The Independent Student Newspaper of St. John's University

The Torch

The Independent Student Newspaper of St. John's University

The Torch

The Independent Student Newspaper of St. John's University

The Torch

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2013 Oscars Recap

The best was indeed saved for last at the 85th annual Academy Awards, which marked the end of the awards season.

The Oscars have experienced several changes over the years. The award show that was once known for being conservative has undergone an extreme makeover to attract a younger audience, even though celebs were warned beforehand to dress appropriately. This year, the Academy called upon Family Guy creator Seth MacFarlane to host the evening.

Some of the most important moments of the night came from the highly anticipated and popular categories including Best Director, Best Picture and Best Actor and Actress. Ang Lee beat out the legendary Lincoln director Steven Spielberg for Best Director for the mind bending Life of Pi. Academy Award vet Daniel Day-Lewis scored his third Oscar for Best Actor in a Leading Role for Lincoln. Day-Lewis played the 16th President of the United States and recounts the struggles he faced during the last few months of his life.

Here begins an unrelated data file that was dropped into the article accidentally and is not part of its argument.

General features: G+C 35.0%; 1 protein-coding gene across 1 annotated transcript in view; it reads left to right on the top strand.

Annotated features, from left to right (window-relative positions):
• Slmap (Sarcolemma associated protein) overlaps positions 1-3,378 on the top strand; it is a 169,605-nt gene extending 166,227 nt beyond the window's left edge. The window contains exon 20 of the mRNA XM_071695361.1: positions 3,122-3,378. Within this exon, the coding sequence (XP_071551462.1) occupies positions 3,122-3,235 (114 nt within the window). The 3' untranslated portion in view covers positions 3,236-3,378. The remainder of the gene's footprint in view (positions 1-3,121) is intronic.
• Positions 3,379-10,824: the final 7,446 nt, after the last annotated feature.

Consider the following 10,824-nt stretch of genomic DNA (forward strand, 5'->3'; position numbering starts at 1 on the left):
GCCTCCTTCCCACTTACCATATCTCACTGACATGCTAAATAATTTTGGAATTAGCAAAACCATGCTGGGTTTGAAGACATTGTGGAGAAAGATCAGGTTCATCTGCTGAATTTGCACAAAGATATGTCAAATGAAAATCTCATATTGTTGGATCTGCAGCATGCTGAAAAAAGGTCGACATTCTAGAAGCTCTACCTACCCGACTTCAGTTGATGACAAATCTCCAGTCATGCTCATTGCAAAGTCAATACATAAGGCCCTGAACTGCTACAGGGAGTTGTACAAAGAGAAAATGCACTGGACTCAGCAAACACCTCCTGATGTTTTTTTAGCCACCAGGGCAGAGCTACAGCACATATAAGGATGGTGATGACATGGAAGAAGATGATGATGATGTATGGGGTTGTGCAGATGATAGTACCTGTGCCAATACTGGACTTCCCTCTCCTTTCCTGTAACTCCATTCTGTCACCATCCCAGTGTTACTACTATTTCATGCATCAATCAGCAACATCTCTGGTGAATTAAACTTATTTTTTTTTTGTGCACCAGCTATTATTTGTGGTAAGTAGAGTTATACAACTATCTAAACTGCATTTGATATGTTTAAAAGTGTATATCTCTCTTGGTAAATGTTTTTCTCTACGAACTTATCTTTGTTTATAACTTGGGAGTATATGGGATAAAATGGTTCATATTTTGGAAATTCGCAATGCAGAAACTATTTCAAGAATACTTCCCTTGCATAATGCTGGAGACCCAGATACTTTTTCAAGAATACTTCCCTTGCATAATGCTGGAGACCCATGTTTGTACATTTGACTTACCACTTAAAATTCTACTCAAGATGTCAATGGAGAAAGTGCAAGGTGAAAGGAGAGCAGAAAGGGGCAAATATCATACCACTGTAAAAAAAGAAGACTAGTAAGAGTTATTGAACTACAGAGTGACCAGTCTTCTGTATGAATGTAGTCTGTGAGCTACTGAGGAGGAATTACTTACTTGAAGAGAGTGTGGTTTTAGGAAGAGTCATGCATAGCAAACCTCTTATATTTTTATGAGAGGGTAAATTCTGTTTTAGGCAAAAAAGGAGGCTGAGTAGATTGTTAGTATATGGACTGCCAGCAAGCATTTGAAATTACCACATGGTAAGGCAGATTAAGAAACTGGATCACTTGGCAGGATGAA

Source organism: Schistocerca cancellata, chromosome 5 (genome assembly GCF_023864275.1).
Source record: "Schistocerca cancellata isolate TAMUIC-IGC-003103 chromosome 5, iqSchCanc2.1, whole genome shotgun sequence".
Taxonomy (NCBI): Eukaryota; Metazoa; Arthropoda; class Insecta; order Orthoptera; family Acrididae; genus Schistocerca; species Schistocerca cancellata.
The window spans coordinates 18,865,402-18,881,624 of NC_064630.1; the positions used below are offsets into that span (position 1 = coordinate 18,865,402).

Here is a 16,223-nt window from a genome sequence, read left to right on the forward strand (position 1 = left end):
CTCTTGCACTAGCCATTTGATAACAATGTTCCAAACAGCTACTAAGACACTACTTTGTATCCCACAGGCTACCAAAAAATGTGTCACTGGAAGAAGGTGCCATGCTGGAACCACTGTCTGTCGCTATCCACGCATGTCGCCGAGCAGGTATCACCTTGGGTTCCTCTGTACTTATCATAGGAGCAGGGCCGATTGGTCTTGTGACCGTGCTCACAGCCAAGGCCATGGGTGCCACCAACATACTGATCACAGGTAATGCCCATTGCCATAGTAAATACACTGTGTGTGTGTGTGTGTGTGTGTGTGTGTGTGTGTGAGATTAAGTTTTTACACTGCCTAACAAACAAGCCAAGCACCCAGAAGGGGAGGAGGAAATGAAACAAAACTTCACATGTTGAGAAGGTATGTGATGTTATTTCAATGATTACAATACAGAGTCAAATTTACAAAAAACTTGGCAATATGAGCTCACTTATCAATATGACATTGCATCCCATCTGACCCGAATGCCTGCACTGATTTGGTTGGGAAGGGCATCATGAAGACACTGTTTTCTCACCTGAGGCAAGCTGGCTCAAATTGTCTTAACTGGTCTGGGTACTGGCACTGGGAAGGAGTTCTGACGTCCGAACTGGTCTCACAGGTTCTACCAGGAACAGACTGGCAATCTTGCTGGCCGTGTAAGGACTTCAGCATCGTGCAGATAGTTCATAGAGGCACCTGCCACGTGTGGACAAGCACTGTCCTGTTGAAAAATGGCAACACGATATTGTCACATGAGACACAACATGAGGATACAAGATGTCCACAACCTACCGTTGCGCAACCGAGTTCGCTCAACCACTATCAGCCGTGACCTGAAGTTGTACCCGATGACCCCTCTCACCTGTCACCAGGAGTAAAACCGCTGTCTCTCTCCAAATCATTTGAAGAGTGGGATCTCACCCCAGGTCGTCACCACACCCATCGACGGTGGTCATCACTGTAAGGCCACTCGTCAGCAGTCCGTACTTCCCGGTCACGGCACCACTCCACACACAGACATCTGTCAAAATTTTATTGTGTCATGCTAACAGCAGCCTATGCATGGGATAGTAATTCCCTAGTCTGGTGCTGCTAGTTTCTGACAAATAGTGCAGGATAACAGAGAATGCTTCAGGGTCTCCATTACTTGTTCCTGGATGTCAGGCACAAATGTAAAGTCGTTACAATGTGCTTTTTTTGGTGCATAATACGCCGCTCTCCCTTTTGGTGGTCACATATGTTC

Christoph Waltz won Best Supporting Actor for his role as bounty hunter Dr. King Schultz in Quentin Tarantino’s Django Unchained. Anne Hathway took home Best Supporting Actress for her role as Fantine in Les Miserables and Jennifer Lawrence scored her first Oscar for Best Actress in a Leading Role for Silver Linings Playbook.

As Lawrence approached the stage, full of excitement to give her acceptance speech, the starlet fell up the stairs. Her press conference after the ceremony also caused a stir among the press due to her honest manner along with her displaying the middle finger at a group of photographers.

To some, MacFarlane did a decent job hosting the ceremony and kept the audience entertained. On the other hand, critics believe he could have been funnier and more tasteful with his jokes while holding off on the offensive comments.

Beside his jokes, MacFarlane also engaged in a few musical numbers that name-dropped several celebrities including William Shatner and Lincoln Best Supporting Actress nominee Sally Fields. MacFarlane’s teddy bear creation also Ted made an appearance as well.

First Lady Michelle Obama closed the night presenting the award for the highly competitive category of Best Picture. The Ben Affleck-directed Argo took the honors, beating out films such as Amour and Beast of the Southern Wild.

Throughout the night, the 50th anniversary of the James Bond films was celebrated with a video tribute. Halle Berry, a former Bond girl herself, called the music featured in the films “a genre all its own”. The montage wrapped up with a stunning performance by Shirley Bassey, who sang the title track from 1964’s Goldfinger.

 

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